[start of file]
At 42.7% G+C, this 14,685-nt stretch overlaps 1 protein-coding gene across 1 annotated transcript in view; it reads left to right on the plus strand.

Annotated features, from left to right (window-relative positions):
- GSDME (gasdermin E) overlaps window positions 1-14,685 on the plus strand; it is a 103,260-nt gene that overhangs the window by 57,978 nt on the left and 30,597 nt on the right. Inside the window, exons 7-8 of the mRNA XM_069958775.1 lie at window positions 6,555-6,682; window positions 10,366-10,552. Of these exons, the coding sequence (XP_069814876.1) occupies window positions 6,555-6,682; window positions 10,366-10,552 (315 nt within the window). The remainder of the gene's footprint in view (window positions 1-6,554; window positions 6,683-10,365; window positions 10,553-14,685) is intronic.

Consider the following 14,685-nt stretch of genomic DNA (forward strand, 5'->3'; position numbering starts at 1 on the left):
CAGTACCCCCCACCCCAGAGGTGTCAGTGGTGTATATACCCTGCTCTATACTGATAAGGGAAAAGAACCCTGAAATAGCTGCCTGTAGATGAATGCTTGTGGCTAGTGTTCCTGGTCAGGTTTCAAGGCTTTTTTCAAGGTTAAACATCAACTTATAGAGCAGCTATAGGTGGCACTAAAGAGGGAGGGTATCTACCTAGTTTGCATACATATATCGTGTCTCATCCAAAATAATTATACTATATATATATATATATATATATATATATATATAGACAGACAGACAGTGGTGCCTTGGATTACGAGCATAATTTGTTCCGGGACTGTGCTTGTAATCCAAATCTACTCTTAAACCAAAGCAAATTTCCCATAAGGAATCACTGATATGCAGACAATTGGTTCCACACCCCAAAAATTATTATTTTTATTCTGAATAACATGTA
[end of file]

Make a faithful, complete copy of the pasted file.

At 42.7% G+C, this 14,685-nt stretch overlaps 1 protein-coding gene across 1 annotated transcript in view; it reads left to right on the plus strand.

Annotated features, from left to right (window-relative positions):
- GSDME (gasdermin E) overlaps window positions 1-14,685 on the plus strand; it is a 103,260-nt gene that overhangs the window by 57,978 nt on the left and 30,597 nt on the right. Inside the window, exons 7-8 of the mRNA XM_069958775.1 lie at window positions 6,555-6,682; window positions 10,366-10,552. Of these exons, the coding sequence (XP_069814876.1) occupies window positions 6,555-6,682; window positions 10,366-10,552 (315 nt within the window). The remainder of the gene's footprint in view (window positions 1-6,554; window positions 6,683-10,365; window positions 10,553-14,685) is intronic.

Consider the following 14,685-nt stretch of genomic DNA (forward strand, 5'->3'; position numbering starts at 1 on the left):
CAGTACCCCCCACCCCAGAGGTGTCAGTGGTGTATATACCCTGCTCTATACTGATAAGGGAAAAGAACCCTGAAATAGCTGCCTGTAGATGAATGCTTGTGGCTAGTGTTCCTGGTCAGGTTTCAAGGCTTTTTTCAAGGTTAAACATCAACTTATAGAGCAGCTATAGGTGGCACTAAAGAGGGAGGGTATCTACCTAGTTTGCATACATATATCGTGTCTCATCCAAAATAATTATACTATATATATATATATATATATATATATATATATAGACAGACAGACAGTGGTGCCTTGGATTACGAGCATAATTTGTTCCGGGACTGTGCTTGTAATCCAAATCTACTCTTAAACCAAAGCAAATTTCCCATAAGGAATCACTGATATGCAGACAATTGGTTCCACACCCCAAAAATTATTATTTTTATTCTGAATAACATGTA